- If you are still non-compliant you have two choices:
- Upgrade to a compliant version
- Verify whether you are using DNS Express® Express, DNS Cache, or FPGA Hardware accelerated Cache and disable them – Not recommended – use WITH CAUTION.
Depending on your environment the second option can have some serious implications – be very careful if you are using these features and disable them, you may cause more issues disabling these features. Again, check if you’re hitting a false positive, you may not actually have an issue that would impact resolution.
As always WorldTech IT is available to ensure you’re prepared for DNS Flag Day and any other F5 DNS, security, authentication, and load balancing initiative you have – please feel free to contact us for F5 DNS Flag Day help (or any other F5 needs).
|Product||Branch||Versions known to be EDNS RFC non-compliant||EDNS RFC-compliant fixes introduced in||EDNS RFC non-compliant features|
|BIG-IP (DNS, GTM)||15.x||None||15.0.0||None|
|14.x||14.0.0 - 14.1.0||22.214.171.124||GSLB/Local BIND*
FPGA Hardware accelerated Cache
|13.x||13.0.0 - 126.96.36.199||188.8.131.52|
|12.x||12.1.0 - 184.108.40.206||12.1.4|
|11.x||11.5.1 - 220.127.116.11||18.104.22.168|
|14.x||14.0.0 - 22.214.171.124||None||FPGA hardware accelerated cache¹|
|13.x||13.0.0 - 126.96.36.199||None|
|12.x||12.1.0 - 12.1.4||None|
|BIG-IP (AAM, AFM, Analytics, APM, ASM, Edge Gateway, FPS, Link Controller, LTM, PEM, WebAccelerator)||14.x||None||Not applicable||None|
|Enterprise Manager||3.x||None||Not applicable||None|
|BIG-IQ Centralized Management||6.x||None||Not applicable||None|
|F5 iWorkflow||2.x||None||Not applicable||None|
|Traffix SDC||5.x||None||Not applicable||None|
*Global Server Load Balancing (GSLB) and Local BIND, along with the other listed methods of DNS response, are EDNS RFC non-compliant in versions prior to BIG-IP 11.5.4 HF2, 11.6.1 HF1, and 12.0.0. This is corrected in those specific versions in ID 463202. GSLB and Local Bind in BIG-IP 13.x – 14.x are EDNS RFC compliant. For versions that contain the fix for ID 463202 an EDNS RFC-compliant responder is needed (for example Local BIND) until the fixes introduced in BIG-IP 11.5.8, 188.8.131.52, and 12.1.4. For more information, refer to K17086: The BIG-IP system drops non-zero versions of EDNS0 requests.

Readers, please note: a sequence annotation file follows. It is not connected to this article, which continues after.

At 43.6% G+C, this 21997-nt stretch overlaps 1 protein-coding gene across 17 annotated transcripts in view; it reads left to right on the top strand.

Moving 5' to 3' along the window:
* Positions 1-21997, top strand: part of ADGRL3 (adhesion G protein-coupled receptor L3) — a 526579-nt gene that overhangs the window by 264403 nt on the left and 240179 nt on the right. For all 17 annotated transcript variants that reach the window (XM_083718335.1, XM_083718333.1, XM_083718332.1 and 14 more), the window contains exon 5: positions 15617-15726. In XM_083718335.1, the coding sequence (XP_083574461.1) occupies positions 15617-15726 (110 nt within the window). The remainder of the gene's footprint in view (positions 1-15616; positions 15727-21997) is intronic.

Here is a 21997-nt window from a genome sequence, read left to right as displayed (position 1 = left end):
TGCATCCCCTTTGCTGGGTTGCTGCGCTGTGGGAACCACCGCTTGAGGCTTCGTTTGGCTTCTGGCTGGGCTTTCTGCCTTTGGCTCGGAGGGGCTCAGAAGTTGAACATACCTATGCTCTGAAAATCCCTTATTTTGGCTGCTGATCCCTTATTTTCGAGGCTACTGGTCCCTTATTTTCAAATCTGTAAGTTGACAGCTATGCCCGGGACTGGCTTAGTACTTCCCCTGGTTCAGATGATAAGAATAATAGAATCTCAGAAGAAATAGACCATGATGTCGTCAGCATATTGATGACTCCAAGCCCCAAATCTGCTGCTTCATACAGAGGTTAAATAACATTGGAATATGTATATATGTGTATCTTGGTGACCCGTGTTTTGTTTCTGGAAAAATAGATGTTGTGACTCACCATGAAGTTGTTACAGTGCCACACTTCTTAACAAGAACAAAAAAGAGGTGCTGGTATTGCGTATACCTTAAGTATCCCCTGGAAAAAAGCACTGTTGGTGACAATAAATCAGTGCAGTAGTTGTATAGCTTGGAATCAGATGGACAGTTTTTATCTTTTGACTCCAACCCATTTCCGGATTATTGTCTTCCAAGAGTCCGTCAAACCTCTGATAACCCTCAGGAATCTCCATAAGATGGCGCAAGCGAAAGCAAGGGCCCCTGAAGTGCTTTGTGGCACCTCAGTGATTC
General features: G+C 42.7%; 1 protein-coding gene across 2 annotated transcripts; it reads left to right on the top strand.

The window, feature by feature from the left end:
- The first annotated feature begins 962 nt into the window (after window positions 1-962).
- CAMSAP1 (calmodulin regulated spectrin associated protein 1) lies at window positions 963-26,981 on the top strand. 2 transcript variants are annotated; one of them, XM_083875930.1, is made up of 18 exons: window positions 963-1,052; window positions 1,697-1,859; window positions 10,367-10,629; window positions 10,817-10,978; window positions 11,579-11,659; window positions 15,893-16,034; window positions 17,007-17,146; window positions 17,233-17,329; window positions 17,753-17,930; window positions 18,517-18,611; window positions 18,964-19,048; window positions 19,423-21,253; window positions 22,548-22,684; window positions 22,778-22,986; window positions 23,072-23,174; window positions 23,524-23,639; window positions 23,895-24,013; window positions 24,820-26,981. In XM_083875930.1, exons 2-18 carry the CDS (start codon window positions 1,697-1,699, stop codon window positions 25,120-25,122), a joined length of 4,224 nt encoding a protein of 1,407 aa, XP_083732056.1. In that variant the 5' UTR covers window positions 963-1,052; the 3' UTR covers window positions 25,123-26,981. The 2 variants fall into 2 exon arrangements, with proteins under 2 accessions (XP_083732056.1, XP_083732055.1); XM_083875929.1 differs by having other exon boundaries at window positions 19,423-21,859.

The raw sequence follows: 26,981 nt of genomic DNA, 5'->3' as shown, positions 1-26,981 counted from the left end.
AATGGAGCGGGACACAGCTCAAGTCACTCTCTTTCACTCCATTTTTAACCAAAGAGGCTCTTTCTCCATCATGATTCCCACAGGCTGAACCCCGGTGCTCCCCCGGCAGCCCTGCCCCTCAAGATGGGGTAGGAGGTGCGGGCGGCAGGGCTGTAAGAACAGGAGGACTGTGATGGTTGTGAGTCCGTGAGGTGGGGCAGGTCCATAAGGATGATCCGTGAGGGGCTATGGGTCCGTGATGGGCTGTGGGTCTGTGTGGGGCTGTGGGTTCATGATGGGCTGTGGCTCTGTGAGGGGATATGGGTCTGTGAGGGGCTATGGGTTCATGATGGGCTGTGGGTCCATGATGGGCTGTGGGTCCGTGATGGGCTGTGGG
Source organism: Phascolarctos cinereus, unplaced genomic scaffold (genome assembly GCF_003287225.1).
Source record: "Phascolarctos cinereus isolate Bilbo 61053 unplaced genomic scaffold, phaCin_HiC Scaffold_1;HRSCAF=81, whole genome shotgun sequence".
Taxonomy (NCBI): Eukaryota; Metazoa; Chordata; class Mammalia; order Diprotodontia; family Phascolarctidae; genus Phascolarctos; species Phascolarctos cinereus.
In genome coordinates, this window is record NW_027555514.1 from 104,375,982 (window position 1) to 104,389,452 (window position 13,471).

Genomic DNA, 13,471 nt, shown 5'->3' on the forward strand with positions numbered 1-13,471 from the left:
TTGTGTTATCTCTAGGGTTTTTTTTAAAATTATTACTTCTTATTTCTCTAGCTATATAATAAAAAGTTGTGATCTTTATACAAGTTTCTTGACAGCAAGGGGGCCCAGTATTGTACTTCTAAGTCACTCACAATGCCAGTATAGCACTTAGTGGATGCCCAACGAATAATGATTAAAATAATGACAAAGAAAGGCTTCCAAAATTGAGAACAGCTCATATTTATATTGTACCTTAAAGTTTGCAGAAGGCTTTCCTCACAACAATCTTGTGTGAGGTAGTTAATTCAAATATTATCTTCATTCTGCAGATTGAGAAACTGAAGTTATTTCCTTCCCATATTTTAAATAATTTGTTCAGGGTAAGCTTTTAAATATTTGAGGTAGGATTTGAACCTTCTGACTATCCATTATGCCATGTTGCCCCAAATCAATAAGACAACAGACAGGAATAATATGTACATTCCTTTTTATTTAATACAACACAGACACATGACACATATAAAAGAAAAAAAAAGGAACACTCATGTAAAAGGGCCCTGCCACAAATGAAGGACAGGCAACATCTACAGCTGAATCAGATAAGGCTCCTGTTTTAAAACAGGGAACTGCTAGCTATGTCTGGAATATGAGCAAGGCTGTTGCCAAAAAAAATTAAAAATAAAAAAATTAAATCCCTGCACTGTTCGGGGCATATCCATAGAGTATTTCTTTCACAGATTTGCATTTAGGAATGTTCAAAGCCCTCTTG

There are some instances where you may receive false positives when using DNS caching or FPGA Hardware accelerated cache on a compliant version. Note – DNS Express or BIND should not generate any false positive:
- Implementations configured with a resolver cache with root hints nosoa results are expected because the genreport tool makes non-recursive queries. Additionally, since the DNS cache does not answer queries authoritatively, noaa results are also expected.
- Testing a wide IP will produce nosoa in the test results. A Start of Authority record (SOA) is not owned by the wide IP record itself, but may be owned by the second level domain on the local BIND.
- Check out F5’s DNS Flag Day article and skip to the section “Understanding test results for known EDNS RFC-compliant versions” to better understand the test results for known BIG-IP EDNS RFC compliant versions 12.1.4, 184.108.40.206, and 11.5.8 configured with DNS caching & FPGA Hardware accelerated cache. I’m not sure if 220.127.116.11 yields these false positives as F5 did not include it in their testing, I would have to test myself – feel free to get at it and let me know :).
- The RD bit set in the test results for EDNS does not impact DNS Flag Day compliance. However, this anomaly was noted during compliance testing. This issue is tracked by ID 752216-6. For more information, refer to K33587043: DNS queries without the RD bit set may receive responses with the RD bit set.
- Receiving timeout and noopt results while testing an FPGA hardware-accelerated cache are not expected. For more information, refer to K25351434: The DNS FPGA hardware-accelerated cache may drop DNS queries that contain EDNS OPT records.